Our website is made possible by displaying online advertisements to our visitors. Please consider supporting us by disabling your ad blocker.

Getting Started with Visual Testing

TwitterFacebookRedditLinkedInHacker News

There are tons of tools out there that help you make sure your app is functioning correctly. But how do test software from a purely visual standpoint?

Chances are you’re writing functional tests to check visual elements, or manually checking your UI whenever you push a change. If you are doing either of those things, then you know that they’re incredibly time-consuming and bugs still end up slipping through the cracks.

That’s where visual testing comes in.

Unlike the tools you use to make sure your app is functioning as intended, visual testing uses automation to test what your users actually see and interact with.

How it Works

Visual testing works by comparing snapshots of your UI against previously generated baselines to see if anything has visually changed. By looking at the actual UI rather than the code underneath, visual testing makes it easy to catch visual regressions and see exactly what your UI looks like before deploying.

Visual testing is more than snapshot testing—having a visual review workflow to get continuous visual coverage is crucial. With Percy, it’s easy to integrate visual testing into your stack, run in tandem with your CI/CD pipeline, and get visual feedback as part of every code review.

In this 5-minute tutorial, we’re going to walk through how to integrate Percy with an example app, make some visual changes, and review the changes in Percy.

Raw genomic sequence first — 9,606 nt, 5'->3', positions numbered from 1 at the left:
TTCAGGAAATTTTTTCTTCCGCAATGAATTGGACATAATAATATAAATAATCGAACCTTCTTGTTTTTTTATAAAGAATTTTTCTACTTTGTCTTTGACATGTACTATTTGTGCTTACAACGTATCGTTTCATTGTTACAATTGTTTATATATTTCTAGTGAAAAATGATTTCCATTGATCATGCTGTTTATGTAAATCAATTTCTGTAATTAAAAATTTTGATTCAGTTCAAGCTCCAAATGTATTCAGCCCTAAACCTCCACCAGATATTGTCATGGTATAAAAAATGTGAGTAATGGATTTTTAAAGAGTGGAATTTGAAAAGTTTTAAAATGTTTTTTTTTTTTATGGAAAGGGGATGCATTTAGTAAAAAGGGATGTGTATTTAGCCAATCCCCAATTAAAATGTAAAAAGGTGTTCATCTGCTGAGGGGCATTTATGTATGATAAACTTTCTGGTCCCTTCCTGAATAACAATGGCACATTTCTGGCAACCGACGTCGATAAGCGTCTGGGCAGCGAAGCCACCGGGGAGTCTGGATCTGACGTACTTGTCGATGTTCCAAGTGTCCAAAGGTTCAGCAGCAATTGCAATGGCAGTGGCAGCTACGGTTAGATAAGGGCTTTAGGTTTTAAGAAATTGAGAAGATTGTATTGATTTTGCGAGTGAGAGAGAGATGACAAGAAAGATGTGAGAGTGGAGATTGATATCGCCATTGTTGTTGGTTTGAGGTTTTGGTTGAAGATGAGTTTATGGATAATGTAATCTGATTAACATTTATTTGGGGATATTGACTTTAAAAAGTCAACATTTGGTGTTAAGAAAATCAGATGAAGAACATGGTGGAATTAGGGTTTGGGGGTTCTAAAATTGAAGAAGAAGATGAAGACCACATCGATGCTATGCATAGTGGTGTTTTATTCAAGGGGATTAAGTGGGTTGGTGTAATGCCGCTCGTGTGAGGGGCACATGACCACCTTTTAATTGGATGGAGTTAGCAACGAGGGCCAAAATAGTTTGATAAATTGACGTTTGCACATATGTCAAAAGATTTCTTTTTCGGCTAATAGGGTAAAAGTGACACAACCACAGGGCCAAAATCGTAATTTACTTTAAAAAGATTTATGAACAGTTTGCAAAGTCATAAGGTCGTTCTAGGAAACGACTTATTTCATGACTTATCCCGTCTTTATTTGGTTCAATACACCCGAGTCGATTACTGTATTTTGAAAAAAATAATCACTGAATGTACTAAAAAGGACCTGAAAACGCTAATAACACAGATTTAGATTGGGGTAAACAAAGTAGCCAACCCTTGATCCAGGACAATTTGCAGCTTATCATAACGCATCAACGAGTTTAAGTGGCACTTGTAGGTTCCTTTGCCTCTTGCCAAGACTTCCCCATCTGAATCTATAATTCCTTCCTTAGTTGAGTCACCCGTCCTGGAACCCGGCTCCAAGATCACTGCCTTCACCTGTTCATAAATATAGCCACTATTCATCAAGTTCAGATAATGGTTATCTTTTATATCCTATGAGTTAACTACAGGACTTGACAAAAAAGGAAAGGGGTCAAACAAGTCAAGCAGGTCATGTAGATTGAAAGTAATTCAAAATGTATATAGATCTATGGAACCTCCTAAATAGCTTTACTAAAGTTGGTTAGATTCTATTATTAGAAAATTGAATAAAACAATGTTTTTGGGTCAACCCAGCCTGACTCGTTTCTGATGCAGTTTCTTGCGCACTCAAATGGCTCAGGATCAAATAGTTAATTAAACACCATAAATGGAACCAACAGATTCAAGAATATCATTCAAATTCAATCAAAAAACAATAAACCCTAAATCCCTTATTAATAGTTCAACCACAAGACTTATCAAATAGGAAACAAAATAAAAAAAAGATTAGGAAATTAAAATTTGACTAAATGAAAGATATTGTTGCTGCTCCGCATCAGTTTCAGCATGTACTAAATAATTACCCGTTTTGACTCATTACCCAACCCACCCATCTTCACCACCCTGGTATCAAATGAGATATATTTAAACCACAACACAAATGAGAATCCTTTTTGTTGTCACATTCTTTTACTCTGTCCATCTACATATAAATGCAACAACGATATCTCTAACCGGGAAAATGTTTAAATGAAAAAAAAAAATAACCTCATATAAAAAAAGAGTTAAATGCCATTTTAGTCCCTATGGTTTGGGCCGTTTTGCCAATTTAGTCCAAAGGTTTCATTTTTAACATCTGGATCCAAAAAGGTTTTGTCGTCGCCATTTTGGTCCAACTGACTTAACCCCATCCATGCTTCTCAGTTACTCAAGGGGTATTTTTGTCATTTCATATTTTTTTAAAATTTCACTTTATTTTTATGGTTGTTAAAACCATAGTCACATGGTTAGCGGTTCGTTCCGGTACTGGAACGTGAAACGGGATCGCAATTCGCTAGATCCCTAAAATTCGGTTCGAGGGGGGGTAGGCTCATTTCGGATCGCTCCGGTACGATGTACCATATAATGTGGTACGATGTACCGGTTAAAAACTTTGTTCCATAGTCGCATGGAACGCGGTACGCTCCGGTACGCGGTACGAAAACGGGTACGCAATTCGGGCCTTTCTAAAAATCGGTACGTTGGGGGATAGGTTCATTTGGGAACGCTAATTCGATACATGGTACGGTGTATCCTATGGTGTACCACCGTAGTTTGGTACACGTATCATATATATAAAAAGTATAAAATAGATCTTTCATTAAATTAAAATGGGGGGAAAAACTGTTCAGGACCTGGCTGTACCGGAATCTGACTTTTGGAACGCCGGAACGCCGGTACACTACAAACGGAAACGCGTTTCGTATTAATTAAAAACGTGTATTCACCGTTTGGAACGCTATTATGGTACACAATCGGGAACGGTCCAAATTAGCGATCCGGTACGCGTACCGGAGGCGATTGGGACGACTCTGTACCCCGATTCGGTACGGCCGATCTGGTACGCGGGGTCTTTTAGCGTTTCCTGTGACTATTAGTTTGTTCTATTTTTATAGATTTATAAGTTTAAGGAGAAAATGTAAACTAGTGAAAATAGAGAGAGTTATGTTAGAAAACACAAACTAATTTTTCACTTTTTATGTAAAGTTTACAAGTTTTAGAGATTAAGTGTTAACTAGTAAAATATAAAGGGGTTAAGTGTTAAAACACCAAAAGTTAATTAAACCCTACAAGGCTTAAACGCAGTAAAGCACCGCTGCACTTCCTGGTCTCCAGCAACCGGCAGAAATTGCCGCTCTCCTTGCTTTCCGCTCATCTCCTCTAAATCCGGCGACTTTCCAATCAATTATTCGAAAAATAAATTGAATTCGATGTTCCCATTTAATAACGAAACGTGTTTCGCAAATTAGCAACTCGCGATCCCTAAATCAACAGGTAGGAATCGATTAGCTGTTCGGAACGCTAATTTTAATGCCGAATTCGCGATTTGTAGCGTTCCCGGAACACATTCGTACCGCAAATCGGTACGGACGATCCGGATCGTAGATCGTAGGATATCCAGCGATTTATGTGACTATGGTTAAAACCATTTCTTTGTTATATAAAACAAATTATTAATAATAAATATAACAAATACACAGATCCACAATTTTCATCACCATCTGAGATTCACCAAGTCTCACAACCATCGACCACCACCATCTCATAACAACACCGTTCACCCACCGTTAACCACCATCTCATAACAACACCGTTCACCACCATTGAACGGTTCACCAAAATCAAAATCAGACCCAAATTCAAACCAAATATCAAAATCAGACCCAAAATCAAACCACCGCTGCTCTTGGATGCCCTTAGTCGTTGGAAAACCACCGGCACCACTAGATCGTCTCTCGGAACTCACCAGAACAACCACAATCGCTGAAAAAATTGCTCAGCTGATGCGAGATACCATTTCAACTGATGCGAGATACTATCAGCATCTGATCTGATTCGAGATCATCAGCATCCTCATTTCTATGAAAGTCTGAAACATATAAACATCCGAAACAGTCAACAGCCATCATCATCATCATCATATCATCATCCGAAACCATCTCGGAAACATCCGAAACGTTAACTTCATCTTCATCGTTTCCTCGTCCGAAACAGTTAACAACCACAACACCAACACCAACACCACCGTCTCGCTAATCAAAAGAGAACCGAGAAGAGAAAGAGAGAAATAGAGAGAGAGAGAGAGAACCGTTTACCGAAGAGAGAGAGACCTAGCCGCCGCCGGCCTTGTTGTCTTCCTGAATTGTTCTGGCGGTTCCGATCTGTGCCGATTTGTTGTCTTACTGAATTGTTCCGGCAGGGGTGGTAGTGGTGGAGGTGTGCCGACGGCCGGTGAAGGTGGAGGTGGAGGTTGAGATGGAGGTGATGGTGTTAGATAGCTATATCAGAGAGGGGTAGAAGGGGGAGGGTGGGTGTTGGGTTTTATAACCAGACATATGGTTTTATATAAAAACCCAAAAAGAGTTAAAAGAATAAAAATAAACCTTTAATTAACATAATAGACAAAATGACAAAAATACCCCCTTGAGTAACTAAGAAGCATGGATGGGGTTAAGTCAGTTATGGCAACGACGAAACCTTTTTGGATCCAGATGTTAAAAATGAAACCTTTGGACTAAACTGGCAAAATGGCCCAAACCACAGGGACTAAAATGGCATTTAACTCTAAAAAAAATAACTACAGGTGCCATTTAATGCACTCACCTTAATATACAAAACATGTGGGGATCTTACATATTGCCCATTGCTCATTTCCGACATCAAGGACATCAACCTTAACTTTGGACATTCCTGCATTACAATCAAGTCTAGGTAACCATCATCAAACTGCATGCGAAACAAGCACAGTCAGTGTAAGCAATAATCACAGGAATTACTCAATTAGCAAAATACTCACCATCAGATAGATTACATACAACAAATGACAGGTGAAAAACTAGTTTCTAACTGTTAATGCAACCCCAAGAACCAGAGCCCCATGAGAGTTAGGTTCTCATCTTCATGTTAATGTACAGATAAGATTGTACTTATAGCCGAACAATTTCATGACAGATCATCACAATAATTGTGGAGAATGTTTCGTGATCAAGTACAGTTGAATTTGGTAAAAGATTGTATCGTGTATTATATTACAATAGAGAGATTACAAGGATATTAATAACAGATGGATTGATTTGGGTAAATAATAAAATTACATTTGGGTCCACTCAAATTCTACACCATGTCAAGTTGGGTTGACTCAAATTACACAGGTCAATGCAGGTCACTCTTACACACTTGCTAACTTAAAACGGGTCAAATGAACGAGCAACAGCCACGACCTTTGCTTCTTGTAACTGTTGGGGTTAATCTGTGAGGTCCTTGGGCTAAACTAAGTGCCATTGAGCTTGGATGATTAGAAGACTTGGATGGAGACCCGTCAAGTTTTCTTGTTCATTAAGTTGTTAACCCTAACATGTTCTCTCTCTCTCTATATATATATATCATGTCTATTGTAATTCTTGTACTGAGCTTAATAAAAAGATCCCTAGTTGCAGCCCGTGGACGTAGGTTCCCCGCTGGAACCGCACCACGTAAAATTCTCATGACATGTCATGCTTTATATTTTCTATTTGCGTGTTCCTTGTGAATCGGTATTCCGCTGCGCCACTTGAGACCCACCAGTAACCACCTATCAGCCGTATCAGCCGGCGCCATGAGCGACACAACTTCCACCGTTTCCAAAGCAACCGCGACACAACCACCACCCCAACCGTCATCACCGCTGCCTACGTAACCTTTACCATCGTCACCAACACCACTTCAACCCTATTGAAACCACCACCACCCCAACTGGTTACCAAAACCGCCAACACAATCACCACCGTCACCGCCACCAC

Visual Testing Tutorial

If you haven’t already, sign up for a free Percy account. Once you’ve created an organization and project, you’re ready to install an SDK and add snapshots to your web application, component library, or static site.

Percy Setup Guides

These are a few of our popular SDKs:

For this tutorial, we’re going to PercyScript on the TodoMVC example app, although you can easily adapt the PercyScript below to work for your own application.

First, set up the example app:

$ git clone https://github.com/percy/example-todomvc.git
$ cd example-todomvc/
$ npm install
$ npm run start

You can now visit http://localhost:8000 and play around with the app yourself.

Next, we’re going to install PercyScript and write our first visual tests for this application.

Keep the server running, open a new terminal, and run:

$ npm install -D @percy/script

This will add @percy/script to your package.json file.

Next, create a file named snapshots.js and add your first PercyScript:

// snapshots.js
const PercyScript = require('@percy/script');

// A script to navigate our app and take snapshots with Percy.
PercyScript.run(async (page, percySnapshot) => {
    await page.goto('http://localhost:8000');
    await percySnapshot('TodoMVC home page');

    // Enter a new to-do.
    await page.type('.new-todo', 'A really important todo');
    await page.keyboard.press('Enter');
    await percySnapshot('TodoMVC with a new todo', { widths: [375, 1280] });
});

That’s it! The next steps are to start running this PercyScript and review visual changes.

Copy your project-specific PERCY_TOKEN environment variable from the new project screen, then run:

$ export PERCY_TOKEN=aaabbbcccdddeee
$ npx percy exec -- node snapshots.js

The output should look like this:

$ npx percy exec -- node snapshots.js
[percy] created build #1: https://percy.io/test/example-todomvc/builds/1738842
[percy] percy has started.
[percy] snapshot taken: 'TodoMVC home page'